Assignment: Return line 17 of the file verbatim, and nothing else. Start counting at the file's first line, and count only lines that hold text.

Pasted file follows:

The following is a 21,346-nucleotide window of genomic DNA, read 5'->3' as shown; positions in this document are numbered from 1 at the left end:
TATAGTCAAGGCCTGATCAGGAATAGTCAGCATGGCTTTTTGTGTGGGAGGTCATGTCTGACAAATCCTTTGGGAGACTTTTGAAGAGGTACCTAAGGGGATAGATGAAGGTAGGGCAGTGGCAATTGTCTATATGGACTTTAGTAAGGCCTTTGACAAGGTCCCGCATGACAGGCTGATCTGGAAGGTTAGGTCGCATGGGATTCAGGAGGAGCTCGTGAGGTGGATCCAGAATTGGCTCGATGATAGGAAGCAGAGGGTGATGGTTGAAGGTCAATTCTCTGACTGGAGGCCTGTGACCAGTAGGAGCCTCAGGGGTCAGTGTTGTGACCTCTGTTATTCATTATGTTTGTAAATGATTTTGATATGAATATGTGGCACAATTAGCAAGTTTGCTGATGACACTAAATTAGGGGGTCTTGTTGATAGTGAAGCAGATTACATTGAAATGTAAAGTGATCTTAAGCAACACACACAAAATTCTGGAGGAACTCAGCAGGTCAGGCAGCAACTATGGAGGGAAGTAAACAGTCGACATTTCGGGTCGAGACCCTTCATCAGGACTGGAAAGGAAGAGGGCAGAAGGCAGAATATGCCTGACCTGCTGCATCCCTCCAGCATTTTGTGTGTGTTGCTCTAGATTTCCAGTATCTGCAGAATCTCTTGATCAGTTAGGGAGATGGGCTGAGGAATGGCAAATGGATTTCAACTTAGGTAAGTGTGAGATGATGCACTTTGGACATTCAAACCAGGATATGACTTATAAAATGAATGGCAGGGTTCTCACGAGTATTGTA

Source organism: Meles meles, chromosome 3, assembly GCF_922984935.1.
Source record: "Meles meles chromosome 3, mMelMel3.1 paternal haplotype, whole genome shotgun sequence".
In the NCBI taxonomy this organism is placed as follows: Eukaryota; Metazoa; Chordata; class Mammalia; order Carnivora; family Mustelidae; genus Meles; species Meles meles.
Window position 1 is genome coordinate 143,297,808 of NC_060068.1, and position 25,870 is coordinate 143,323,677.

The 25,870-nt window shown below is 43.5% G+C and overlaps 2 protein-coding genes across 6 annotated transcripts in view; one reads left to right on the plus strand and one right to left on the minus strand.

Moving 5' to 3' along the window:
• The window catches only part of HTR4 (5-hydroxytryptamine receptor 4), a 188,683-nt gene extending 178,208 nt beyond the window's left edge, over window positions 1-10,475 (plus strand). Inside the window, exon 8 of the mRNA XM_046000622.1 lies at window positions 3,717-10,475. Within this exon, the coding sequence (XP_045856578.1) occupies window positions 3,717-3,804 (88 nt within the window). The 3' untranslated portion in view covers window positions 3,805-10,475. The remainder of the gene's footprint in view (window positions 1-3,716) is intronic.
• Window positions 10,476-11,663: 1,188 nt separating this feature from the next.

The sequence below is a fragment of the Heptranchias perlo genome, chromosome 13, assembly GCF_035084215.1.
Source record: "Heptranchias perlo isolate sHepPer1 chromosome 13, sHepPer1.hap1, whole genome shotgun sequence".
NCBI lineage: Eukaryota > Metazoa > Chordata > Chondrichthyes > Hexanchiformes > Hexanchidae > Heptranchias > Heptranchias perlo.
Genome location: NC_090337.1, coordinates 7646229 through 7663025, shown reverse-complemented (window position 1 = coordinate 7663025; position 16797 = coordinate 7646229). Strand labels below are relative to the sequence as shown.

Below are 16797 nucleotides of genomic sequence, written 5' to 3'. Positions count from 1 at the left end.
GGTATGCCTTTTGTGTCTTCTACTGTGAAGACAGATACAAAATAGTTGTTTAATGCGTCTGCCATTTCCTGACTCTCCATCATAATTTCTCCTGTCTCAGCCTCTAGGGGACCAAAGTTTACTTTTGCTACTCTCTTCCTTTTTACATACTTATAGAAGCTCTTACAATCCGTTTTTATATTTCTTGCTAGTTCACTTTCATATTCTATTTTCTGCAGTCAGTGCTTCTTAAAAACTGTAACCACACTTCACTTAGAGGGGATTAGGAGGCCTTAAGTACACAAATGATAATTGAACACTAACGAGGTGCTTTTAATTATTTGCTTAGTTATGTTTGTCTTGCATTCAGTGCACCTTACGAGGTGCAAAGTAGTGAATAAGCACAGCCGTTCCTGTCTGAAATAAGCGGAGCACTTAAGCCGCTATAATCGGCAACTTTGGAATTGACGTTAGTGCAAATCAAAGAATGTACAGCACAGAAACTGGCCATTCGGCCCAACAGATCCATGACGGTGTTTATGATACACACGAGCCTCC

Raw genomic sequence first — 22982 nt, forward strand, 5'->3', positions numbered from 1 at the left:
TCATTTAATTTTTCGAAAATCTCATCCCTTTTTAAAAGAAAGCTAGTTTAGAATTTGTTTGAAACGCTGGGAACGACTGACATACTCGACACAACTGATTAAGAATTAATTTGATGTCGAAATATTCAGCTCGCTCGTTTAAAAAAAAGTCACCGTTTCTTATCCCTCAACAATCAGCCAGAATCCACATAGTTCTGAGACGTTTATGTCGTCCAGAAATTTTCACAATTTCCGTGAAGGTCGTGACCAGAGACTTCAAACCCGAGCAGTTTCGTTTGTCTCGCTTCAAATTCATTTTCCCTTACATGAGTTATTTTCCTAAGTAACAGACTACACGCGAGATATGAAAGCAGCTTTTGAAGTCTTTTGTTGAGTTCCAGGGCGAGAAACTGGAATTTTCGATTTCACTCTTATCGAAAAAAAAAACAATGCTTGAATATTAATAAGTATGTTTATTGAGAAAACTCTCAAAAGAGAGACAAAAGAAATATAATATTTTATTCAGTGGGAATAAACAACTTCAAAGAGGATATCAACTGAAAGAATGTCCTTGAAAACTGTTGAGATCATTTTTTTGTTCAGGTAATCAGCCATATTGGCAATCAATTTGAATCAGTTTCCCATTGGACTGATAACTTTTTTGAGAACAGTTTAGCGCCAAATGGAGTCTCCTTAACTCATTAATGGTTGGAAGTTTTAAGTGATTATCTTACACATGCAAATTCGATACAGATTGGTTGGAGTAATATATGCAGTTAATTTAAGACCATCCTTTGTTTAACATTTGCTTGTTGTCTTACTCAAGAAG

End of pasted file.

Raw genomic sequence first — 22982 nt, forward strand, 5'->3', positions numbered from 1 at the left: